1 May till 12 June 2016
Residency Jason Hendrik Hansma
Before you, on the ground, lies a thing. Before me, on the ground, lies the same thing. We see, feel and think differently when we look at this thing, but we are in agreement that it’s there: in and for itself. In the interaction with that thing that lies before our feet, we discover something that returns our gaze, something autonomous that exists outside of us. The thing reverses roles and looks at us.
The Australian-Dutch artist Jason Hendrik Hansma is fascinated by the interaction between us and the things surrounding us. In his work he plays with the shifting, intangible meaning of the world around us. Animals, plants, things; they turn away, mirror, silence, conceal or reveal themselves. They penetrate our ears and our nose and blend with the other things that we can see or almost feel with the tips of our fingers. The things seem to play with our continual urge to create a story, a story in which we are pivotal and everything else is dependent on us.
During his stay in Kunsthuis SYB, Hansma will work on a new 16 mm film in which he questions the Dutch idea of “nature”. Hansma is inspired by the work of the philosophers, logicians and confirmed environmental activists, Richard Sylvan and Val Plumwood. A philosopher couple that advocated a radical change in our thinking, throwing man as the centre of existence overboard and placing him back as an equal in a democratic network of plants, things and animals, in which each element equally desires to survive. At the same time, in collaboration with the village church in Beetsterzwaag, Hansma explores the mysterious relationship between man and religious objects that have acquired a certain cultural autonomy, such as the pulpit, the pew, and the church window. In both projects, Hansma deepens his research on the Japanese notion of Mono no aware, i.e. “the pathos of things” or “a sensitivity to ephemera”. Mono no aware is the awareness of the transience of things that is paired with a certain melancholy, a realisation that this ‘fleeting’ is a state of being which underlies our existence.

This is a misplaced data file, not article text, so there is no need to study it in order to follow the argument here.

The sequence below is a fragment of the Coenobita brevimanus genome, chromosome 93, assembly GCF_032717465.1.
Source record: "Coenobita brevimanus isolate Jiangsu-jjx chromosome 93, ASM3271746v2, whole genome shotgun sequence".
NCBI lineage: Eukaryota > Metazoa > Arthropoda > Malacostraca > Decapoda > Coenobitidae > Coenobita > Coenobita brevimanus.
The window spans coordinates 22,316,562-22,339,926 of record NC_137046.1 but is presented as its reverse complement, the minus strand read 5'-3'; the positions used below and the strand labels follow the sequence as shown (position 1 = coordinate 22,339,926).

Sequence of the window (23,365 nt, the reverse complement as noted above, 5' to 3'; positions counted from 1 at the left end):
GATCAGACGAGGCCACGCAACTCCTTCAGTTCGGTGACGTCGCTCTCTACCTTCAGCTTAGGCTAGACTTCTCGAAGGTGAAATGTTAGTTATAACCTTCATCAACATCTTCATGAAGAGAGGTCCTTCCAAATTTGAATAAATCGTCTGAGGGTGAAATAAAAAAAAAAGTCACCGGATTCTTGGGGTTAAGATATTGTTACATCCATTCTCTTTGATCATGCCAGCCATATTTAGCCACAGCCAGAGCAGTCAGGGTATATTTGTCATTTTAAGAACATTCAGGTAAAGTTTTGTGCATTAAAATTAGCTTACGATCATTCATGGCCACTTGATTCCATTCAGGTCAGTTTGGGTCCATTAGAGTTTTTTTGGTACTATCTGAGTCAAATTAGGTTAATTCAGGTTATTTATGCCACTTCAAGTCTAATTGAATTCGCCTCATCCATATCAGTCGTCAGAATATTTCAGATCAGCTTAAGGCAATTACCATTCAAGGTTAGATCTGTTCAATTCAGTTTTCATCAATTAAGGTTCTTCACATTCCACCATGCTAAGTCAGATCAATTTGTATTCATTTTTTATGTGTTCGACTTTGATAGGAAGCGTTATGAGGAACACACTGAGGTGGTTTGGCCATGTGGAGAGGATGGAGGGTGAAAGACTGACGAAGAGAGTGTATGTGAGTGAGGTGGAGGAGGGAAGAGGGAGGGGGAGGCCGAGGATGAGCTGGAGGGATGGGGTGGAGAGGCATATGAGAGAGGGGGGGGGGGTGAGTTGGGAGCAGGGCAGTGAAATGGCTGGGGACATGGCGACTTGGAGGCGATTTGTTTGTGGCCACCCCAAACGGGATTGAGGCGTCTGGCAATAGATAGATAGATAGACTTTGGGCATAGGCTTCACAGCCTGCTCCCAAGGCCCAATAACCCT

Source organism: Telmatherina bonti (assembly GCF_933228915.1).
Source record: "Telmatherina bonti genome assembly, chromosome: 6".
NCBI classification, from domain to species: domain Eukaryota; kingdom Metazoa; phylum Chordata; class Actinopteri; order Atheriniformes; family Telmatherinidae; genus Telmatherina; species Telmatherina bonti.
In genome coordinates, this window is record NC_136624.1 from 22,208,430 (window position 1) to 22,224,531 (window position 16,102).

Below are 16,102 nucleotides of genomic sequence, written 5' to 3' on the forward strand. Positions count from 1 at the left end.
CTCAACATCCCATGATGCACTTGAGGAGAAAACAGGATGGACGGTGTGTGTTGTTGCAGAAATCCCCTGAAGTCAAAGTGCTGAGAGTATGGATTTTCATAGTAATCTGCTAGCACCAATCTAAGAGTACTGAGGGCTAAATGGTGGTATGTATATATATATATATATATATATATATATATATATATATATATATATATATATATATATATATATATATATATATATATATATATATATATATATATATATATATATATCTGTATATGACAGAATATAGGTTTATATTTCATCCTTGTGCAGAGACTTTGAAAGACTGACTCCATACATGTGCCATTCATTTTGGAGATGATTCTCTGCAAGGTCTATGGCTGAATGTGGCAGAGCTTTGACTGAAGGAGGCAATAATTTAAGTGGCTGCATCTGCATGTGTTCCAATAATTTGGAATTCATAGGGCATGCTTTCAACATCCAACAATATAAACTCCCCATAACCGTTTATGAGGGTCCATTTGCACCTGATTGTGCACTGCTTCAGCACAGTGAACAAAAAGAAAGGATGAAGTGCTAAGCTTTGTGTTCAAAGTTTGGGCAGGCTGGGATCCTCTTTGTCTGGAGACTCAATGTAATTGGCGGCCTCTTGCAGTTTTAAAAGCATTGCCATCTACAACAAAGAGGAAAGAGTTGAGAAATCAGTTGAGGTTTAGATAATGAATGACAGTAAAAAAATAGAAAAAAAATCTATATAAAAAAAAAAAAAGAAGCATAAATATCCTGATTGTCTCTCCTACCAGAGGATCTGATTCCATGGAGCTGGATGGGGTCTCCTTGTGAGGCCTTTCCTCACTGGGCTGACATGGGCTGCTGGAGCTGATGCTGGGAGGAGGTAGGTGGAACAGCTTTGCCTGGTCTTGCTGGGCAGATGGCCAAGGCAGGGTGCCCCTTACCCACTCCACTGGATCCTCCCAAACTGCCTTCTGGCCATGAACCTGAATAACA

Jason Hendrik Hansma (1988) lives and works in Rotterdam. He studied at the John Curtin University and the École Nationale Supérieure D’art de Dijon (BFA) in Perth (Australia) and Dijon (France); at the Piet Zwart Institute in Rotterdam (MA); and was a participant at the Jan van Eyck Academie with a grant from the Mondriaan Fund.